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I want to create a table with a few records in it and then run a set of sql statements for every record in that table. I would use the data in the table to set values in the sql statement.

This should allow me to write the SQL just once and then run it for whatever data I put in the table.

But, I'm not sure how to go about doing this. Should I use a cursor to loop the table? Some other way?

Thanks for any help or advice you can give me.

share|improve this question
Yes, a CURSOR would work. But whether that's the best solution depends on what exactly you'll try to do inside the loop (you may not need it). – bfavaretto Jun 28 '12 at 3:31
What database? This sounds more like a job for stored procedures. – Tawnos Jun 28 '12 at 3:32
@bfavaretto I'm going to put several INSERT statements to populate a series of tables. – WilliamB2 Jun 28 '12 at 3:46
@Tawnos Yes, all of this would live inside a stored procedure. I'm trying to avoid making 10 calls to a stored procedure and passing in 15 values. Unless that's just the best way to do it. – WilliamB2 Jun 28 '12 at 3:47
up vote 1 down vote accepted

CURSOR will have an overhead associated with it, but can be a good method to walk through your table. They are not a totally unnecessary evil and have their place.

With the limited information that WilliamB2 provided, it sounds like a CURSOR set may be a good solution for this problem to walk through his data and generate the multiple downstream INSERTs.

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Yes you can use a cursor. You can also use a while loop

declare @table as table(col1 int, col2 varchar(20))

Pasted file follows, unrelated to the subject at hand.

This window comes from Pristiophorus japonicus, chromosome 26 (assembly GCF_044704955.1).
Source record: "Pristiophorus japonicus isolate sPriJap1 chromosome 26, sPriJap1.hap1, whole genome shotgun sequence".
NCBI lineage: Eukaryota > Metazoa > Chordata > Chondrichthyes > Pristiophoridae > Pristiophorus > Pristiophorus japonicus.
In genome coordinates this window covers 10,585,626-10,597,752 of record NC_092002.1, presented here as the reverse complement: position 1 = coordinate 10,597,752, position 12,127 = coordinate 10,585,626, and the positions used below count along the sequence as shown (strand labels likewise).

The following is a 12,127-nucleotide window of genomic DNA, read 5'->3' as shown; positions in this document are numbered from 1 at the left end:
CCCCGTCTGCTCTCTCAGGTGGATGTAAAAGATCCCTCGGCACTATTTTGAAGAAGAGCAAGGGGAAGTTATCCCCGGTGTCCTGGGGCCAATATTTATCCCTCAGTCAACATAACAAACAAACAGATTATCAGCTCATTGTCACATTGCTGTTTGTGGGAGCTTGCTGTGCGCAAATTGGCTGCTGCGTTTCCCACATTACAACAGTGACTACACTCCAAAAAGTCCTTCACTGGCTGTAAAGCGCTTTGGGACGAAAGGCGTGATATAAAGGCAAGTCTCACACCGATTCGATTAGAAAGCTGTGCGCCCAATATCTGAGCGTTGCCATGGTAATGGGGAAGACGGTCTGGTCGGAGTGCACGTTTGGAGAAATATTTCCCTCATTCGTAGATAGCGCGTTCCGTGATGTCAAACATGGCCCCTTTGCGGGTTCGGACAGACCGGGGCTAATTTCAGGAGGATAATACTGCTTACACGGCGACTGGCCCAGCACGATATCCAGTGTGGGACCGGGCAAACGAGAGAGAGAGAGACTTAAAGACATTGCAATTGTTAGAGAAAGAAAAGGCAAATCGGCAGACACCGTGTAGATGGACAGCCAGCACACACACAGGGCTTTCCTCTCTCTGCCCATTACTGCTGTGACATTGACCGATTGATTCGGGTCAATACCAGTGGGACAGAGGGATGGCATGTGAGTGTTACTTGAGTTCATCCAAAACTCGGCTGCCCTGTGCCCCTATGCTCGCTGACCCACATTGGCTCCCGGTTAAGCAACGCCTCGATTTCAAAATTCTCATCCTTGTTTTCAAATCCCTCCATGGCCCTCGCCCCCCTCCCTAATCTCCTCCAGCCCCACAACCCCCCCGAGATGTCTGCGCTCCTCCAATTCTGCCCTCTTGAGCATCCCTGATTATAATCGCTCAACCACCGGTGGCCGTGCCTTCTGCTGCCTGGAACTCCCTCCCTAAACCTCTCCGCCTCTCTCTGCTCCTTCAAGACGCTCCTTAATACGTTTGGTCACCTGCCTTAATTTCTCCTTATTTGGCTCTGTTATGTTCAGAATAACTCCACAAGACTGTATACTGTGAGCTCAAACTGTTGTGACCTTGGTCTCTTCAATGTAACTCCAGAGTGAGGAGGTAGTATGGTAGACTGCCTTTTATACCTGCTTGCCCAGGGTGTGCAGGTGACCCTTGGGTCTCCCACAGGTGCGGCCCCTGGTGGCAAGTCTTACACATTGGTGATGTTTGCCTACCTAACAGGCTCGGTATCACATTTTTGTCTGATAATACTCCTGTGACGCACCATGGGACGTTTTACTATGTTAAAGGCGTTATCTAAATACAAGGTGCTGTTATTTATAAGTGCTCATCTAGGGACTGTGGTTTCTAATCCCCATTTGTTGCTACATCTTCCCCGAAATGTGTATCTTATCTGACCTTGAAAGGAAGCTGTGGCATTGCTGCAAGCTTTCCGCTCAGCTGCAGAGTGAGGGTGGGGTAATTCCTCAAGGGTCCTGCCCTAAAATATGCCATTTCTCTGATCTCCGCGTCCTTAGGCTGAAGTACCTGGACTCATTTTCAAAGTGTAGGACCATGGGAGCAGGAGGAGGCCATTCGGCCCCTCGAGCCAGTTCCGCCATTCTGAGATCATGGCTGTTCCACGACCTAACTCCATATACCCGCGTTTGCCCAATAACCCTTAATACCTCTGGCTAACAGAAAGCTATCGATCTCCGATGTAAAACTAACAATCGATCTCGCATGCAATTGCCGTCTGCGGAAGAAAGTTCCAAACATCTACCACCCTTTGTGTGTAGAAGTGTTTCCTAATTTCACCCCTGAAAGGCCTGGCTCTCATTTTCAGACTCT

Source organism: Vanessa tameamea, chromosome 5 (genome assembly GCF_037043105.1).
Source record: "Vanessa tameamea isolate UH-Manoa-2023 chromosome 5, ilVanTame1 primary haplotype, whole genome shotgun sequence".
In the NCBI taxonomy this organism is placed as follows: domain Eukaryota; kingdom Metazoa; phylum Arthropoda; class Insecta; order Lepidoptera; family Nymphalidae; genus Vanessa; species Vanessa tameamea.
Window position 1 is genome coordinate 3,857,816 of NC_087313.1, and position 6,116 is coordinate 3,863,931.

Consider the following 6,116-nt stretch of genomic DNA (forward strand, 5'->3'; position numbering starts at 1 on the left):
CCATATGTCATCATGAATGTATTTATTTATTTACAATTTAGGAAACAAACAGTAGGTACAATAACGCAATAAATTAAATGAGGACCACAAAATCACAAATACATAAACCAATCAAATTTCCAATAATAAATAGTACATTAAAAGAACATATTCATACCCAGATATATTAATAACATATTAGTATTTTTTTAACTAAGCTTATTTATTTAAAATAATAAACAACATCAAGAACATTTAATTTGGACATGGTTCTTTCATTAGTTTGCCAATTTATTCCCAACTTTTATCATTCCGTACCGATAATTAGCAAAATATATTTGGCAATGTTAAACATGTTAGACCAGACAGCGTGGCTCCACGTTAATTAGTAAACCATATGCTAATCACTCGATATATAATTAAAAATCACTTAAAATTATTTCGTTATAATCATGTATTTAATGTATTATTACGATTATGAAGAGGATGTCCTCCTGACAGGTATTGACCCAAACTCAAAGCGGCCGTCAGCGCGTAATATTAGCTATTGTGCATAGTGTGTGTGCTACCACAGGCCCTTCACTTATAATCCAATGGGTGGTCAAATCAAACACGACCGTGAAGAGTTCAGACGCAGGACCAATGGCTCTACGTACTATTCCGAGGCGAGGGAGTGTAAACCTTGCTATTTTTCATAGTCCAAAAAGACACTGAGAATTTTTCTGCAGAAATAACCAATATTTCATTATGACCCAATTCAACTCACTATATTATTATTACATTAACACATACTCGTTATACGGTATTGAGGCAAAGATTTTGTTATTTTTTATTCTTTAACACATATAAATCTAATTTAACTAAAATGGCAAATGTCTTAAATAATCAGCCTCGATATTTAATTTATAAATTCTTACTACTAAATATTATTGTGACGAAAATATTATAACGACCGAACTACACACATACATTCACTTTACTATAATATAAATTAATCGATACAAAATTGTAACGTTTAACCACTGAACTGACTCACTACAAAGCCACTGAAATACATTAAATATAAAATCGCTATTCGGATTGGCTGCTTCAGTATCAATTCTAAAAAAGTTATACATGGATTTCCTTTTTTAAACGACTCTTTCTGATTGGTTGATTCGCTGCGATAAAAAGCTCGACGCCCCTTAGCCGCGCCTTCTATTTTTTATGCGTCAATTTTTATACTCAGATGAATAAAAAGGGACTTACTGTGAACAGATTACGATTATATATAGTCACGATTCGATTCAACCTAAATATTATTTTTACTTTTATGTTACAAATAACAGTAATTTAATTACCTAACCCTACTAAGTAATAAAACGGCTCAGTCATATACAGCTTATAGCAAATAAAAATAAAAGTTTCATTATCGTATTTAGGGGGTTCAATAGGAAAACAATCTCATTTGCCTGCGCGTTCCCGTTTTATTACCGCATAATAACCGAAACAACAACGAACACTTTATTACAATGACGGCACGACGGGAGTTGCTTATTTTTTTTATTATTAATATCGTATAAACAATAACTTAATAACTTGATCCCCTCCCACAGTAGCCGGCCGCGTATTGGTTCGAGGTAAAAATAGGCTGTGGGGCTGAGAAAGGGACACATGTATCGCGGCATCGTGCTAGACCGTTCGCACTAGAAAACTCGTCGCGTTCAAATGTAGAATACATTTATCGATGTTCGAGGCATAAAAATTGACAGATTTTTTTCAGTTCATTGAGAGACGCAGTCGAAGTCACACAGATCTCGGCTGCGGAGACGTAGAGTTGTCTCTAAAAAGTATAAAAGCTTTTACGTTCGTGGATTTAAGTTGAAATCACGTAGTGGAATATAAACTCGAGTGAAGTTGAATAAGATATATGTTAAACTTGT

declare @col1 int
declare @col2 varchar(50)

declare @sql varchar(max)

insert into @table
SELECT col1, col2 FROM OriginalTable

while(exists(select top 1 'x' from @table)) --as long as @table contains records continue
   select top 1 @col1=col1, @col2=col2 from @table

   SET @sql = 'INSERT INTO Table t VALUES('+cast(@col1 as varchar)+')'

   delete top (1) from @table --remove the previously processed row. also ensures no infinite loop

I think cursor has an overhead attached to it.

With this second approach you are not working on the original table

share|improve this answer
Note that at the 'SET @sql =' line, you would need to execute those statements against your database, or collect them in some way for later execution. Also note that you are duplicating in memory your OriginalTable which will incur some memory overhead. – Marshall Jun 28 '12 at 4:07
Yes that's true. But the table won't be locked by CURSOR while looping. – codingbiz Jun 28 '12 at 4:20

Maybe you could use INSERT...SELECT instead of the loop:

INSERT INTO target_table
    'Some fixed value',
FROM source_table
WHERE source_table.you_get_the_idea = 1

The columns on your SELECT should match the structure of the target table (you can omit an int/identity pk like id if you have one).

If the best option is this or the loop depends on how many tables you want to populate inside the loop. If it's just a few, I usually stick with INSERT...SELECT.

share|improve this answer
I'm not actually inserting data from my source table into my target table. I'm using the fields in my source table to set parameters in my INSERT statements to populate other tables. For instance, if my source table was all the information I had about different types of fruit, and I was using that to then insert a bunch of statistics about fruits into another table. – WilliamB2 Jun 28 '12 at 4:24

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